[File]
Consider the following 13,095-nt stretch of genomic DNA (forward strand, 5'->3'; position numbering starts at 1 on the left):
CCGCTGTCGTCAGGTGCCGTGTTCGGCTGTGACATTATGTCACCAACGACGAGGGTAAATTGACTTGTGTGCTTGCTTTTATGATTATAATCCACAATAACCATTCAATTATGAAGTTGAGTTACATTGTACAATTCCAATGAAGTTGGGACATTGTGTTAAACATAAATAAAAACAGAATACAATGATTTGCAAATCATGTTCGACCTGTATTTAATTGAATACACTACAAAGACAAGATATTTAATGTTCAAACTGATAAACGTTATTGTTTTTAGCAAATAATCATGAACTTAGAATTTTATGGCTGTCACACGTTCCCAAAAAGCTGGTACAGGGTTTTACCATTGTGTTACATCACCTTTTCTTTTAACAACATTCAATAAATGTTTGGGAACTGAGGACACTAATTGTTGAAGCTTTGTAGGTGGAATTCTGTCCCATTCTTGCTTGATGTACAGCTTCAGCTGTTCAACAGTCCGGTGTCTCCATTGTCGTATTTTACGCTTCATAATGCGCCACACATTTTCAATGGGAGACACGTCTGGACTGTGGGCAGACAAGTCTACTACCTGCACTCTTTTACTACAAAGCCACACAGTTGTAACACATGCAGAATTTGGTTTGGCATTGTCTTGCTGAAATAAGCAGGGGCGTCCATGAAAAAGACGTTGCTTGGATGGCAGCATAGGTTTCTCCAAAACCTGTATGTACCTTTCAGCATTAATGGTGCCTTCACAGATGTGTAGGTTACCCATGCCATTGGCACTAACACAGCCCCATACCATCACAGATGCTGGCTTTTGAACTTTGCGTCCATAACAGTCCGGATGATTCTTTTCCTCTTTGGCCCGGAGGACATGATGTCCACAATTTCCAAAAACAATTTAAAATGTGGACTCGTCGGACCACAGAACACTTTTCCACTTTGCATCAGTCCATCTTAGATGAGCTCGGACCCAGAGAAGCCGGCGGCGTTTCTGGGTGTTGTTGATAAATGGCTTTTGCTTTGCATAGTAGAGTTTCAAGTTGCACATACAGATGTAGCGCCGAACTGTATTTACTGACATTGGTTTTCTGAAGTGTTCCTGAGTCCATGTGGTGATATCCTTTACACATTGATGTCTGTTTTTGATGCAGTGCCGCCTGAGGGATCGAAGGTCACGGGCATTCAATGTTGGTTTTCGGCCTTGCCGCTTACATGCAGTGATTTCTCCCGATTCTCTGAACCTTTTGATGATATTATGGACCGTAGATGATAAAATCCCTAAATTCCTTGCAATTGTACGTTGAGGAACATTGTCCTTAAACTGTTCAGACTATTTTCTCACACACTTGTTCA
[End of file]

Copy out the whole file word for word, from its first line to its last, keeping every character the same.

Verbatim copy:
Consider the following 13,095-nt stretch of genomic DNA (forward strand, 5'->3'; position numbering starts at 1 on the left):
CCGCTGTCGTCAGGTGCCGTGTTCGGCTGTGACATTATGTCACCAACGACGAGGGTAAATTGACTTGTGTGCTTGCTTTTATGATTATAATCCACAATAACCATTCAATTATGAAGTTGAGTTACATTGTACAATTCCAATGAAGTTGGGACATTGTGTTAAACATAAATAAAAACAGAATACAATGATTTGCAAATCATGTTCGACCTGTATTTAATTGAATACACTACAAAGACAAGATATTTAATGTTCAAACTGATAAACGTTATTGTTTTTAGCAAATAATCATGAACTTAGAATTTTATGGCTGTCACACGTTCCCAAAAAGCTGGTACAGGGTTTTACCATTGTGTTACATCACCTTTTCTTTTAACAACATTCAATAAATGTTTGGGAACTGAGGACACTAATTGTTGAAGCTTTGTAGGTGGAATTCTGTCCCATTCTTGCTTGATGTACAGCTTCAGCTGTTCAACAGTCCGGTGTCTCCATTGTCGTATTTTACGCTTCATAATGCGCCACACATTTTCAATGGGAGACACGTCTGGACTGTGGGCAGACAAGTCTACTACCTGCACTCTTTTACTACAAAGCCACACAGTTGTAACACATGCAGAATTTGGTTTGGCATTGTCTTGCTGAAATAAGCAGGGGCGTCCATGAAAAAGACGTTGCTTGGATGGCAGCATAGGTTTCTCCAAAACCTGTATGTACCTTTCAGCATTAATGGTGCCTTCACAGATGTGTAGGTTACCCATGCCATTGGCACTAACACAGCCCCATACCATCACAGATGCTGGCTTTTGAACTTTGCGTCCATAACAGTCCGGATGATTCTTTTCCTCTTTGGCCCGGAGGACATGATGTCCACAATTTCCAAAAACAATTTAAAATGTGGACTCGTCGGACCACAGAACACTTTTCCACTTTGCATCAGTCCATCTTAGATGAGCTCGGACCCAGAGAAGCCGGCGGCGTTTCTGGGTGTTGTTGATAAATGGCTTTTGCTTTGCATAGTAGAGTTTCAAGTTGCACATACAGATGTAGCGCCGAACTGTATTTACTGACATTGGTTTTCTGAAGTGTTCCTGAGTCCATGTGGTGATATCCTTTACACATTGATGTCTGTTTTTGATGCAGTGCCGCCTGAGGGATCGAAGGTCACGGGCATTCAATGTTGGTTTTCGGCCTTGCCGCTTACATGCAGTGATTTCTCCCGATTCTCTGAACCTTTTGATGATATTATGGACCGTAGATGATAAAATCCCTAAATTCCTTGCAATTGTACGTTGAGGAACATTGTCCTTAAACTGTTCAGACTATTTTCTCACACACTTGTTCA